Also, I suggest you learn to negotiate your salary. Creating value is necessary, but it’s not enough. Knowing how to negotiate a salary will help you to capture more of the value you create. This article is one of the best I’ve ever read about salary negotiation: http://www.garyames.net/5-artofnegoascandidate.htm
According to you, What should I do if the company cannot support my personal development plan?
It’s challenging to answer your question without more details. If you mean that the company does not have a career path for you, that’s ok. If you want to advance at that company, the way to do it is to take initiative and do jobs that you have not been asked to do. (Bosses love that!) Then, after you’ve been adding extra value and taking initiative, ask for a promotion or salary increase.
You might also ask your boss “How can I perform to make sure you get promoted?” I guarantee your boss will love that too. Then, when your boss is promoted, you get promoted to his job.
One thing that is VERY IMPORTANT in your career is your ability to ASK for what you want. Don’t ask, don’t get.
Chris, do you think we can plan for an entrepreneur career? What should one do or learn to prepare for an entrepreneur career?
I think it’s tough to “plan” for an entrepreneur career. The only way you will really know if you want to be an entrepreneur is to try it. Entrepreneur life isn’t easy, and it isn’t for everyone.
On the other hand, entrepreneur life can have many rewards. The freedom to create is one of the biggest in my opinion.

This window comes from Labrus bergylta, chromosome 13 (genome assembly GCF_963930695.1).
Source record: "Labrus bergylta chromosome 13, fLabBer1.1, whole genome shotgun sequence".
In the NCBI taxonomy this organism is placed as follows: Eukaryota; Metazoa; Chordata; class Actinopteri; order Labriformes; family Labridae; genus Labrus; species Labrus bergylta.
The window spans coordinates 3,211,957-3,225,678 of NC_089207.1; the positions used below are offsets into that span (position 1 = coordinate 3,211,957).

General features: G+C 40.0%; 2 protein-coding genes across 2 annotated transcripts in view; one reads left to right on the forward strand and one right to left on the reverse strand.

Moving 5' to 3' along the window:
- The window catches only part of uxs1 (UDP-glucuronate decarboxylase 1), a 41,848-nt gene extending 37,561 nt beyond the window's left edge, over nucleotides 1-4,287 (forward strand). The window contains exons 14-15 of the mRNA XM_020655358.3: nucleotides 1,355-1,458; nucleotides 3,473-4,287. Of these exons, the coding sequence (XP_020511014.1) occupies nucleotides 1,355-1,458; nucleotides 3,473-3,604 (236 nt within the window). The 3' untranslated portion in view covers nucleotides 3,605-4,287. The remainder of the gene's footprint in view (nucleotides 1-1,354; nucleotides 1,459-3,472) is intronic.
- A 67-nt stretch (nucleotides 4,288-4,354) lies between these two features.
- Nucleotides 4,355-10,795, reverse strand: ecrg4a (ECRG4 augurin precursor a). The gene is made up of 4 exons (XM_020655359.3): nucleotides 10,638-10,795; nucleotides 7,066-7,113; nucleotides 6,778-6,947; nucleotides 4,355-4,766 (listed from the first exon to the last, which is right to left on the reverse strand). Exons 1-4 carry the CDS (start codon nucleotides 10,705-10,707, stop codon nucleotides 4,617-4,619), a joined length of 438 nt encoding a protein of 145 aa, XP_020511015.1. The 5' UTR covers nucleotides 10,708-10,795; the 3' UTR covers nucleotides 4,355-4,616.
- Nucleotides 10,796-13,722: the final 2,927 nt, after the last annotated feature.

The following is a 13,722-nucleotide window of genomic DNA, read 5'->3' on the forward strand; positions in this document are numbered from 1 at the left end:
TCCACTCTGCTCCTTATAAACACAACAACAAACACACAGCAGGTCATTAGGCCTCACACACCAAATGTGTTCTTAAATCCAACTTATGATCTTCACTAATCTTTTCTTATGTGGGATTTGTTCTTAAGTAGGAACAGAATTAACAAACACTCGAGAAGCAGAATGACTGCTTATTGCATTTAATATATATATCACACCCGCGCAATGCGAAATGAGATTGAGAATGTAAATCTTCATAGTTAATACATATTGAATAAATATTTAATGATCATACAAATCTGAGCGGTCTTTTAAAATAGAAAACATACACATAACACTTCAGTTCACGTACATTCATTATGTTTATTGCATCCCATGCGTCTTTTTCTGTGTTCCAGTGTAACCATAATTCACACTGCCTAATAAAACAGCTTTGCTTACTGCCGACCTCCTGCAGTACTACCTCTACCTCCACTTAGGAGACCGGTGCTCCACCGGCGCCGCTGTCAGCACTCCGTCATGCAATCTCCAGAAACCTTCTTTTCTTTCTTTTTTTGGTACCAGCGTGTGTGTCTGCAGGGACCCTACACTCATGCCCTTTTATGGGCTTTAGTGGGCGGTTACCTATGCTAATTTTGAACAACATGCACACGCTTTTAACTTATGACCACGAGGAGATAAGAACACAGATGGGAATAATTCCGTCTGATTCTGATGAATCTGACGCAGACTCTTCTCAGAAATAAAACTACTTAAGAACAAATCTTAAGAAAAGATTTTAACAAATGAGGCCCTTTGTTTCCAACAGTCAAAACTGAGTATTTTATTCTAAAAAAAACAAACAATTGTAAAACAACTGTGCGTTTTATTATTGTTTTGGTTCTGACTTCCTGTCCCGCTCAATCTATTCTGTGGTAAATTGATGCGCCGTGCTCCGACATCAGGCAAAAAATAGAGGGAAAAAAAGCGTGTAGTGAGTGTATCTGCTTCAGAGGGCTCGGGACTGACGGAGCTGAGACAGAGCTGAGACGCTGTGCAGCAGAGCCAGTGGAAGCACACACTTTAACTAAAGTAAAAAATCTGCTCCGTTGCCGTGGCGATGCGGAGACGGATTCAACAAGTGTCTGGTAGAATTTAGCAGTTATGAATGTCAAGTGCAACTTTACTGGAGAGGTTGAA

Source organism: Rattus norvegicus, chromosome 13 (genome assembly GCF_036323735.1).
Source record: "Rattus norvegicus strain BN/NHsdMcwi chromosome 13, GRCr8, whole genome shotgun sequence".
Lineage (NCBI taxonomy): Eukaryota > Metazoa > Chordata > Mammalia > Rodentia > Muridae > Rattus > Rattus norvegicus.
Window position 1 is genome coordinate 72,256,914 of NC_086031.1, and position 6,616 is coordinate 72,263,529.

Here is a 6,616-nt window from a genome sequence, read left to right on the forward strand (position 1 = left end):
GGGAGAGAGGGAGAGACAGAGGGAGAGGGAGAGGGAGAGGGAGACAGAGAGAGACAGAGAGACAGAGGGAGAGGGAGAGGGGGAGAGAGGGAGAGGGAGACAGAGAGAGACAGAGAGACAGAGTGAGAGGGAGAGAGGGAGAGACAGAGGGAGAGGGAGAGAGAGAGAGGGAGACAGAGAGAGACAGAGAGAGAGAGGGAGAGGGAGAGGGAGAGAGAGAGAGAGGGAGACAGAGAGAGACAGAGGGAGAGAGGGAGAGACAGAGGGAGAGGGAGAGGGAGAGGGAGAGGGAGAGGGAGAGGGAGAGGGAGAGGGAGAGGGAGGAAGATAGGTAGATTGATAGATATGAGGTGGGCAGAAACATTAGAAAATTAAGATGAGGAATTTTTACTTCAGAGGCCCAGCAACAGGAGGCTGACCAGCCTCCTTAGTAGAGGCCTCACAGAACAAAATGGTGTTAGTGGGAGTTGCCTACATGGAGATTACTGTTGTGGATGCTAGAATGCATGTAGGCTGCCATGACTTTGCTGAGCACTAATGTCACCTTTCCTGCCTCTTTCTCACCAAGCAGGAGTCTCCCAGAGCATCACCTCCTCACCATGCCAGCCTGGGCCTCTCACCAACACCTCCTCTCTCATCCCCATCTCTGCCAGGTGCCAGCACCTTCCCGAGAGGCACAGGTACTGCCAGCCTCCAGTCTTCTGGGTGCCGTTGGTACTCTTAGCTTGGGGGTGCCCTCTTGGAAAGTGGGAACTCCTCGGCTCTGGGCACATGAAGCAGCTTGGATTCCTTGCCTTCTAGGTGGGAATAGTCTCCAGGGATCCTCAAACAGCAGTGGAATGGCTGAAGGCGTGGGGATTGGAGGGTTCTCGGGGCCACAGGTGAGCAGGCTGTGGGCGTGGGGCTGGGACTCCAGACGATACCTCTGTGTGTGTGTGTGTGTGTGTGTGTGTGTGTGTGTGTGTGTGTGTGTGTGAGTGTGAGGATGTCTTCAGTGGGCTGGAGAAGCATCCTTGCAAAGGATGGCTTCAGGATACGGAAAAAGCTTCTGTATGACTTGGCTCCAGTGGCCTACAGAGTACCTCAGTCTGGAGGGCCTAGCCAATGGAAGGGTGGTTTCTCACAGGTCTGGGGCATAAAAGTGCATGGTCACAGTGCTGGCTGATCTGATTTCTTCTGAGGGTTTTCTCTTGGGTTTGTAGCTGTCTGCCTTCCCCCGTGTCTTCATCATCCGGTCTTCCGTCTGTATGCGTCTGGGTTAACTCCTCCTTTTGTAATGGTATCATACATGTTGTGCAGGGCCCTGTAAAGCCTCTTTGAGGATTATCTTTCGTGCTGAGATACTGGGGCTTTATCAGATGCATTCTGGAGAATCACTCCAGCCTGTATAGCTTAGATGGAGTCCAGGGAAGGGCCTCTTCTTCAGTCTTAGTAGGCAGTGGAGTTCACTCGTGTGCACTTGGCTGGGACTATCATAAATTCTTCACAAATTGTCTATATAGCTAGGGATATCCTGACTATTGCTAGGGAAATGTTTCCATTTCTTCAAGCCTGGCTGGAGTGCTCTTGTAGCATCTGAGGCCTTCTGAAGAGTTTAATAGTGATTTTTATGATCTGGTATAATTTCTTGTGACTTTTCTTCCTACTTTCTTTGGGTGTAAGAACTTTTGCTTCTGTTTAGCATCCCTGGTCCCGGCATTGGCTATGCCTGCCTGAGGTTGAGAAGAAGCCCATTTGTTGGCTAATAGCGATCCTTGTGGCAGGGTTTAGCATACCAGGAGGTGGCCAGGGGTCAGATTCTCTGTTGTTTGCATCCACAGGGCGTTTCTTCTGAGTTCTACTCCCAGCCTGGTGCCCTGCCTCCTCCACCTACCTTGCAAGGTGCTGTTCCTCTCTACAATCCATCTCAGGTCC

My best advice to someone considering being an entrepreneur is to do it right away!
From an employer’s perspective, what do you think on the responsibility of employers about career development of their employees? How should they build the succession plan for the long – term development of the company?
I believe that employers have a responsibility to help their staff grow and develop. Note that I said “help.” Each person — not their employer — holds final responsibility for his or her own career development.
One of my main responsibilities as CEO is to help our people grow and develop their careers. I tell them this up front, and also tell them that in a few years they will be ready to move on to their next career step. that may be inside or outside the company.
People love it when you tell them that you want to help them grow. They love it even more when you take action!
I also have an idea for how long people will be in their jobs. When they’re ready to move on they tell me. They don’t hide it because I already created the expectation that they would move on to another company one day. I always try to structure teams so that when one person leaves another person can move up to take his or her place. People love it when they can advance. A company that promotes insiders before hiring outsiders is a company that wins greater loyalty from people.
Thank you for sharing with us!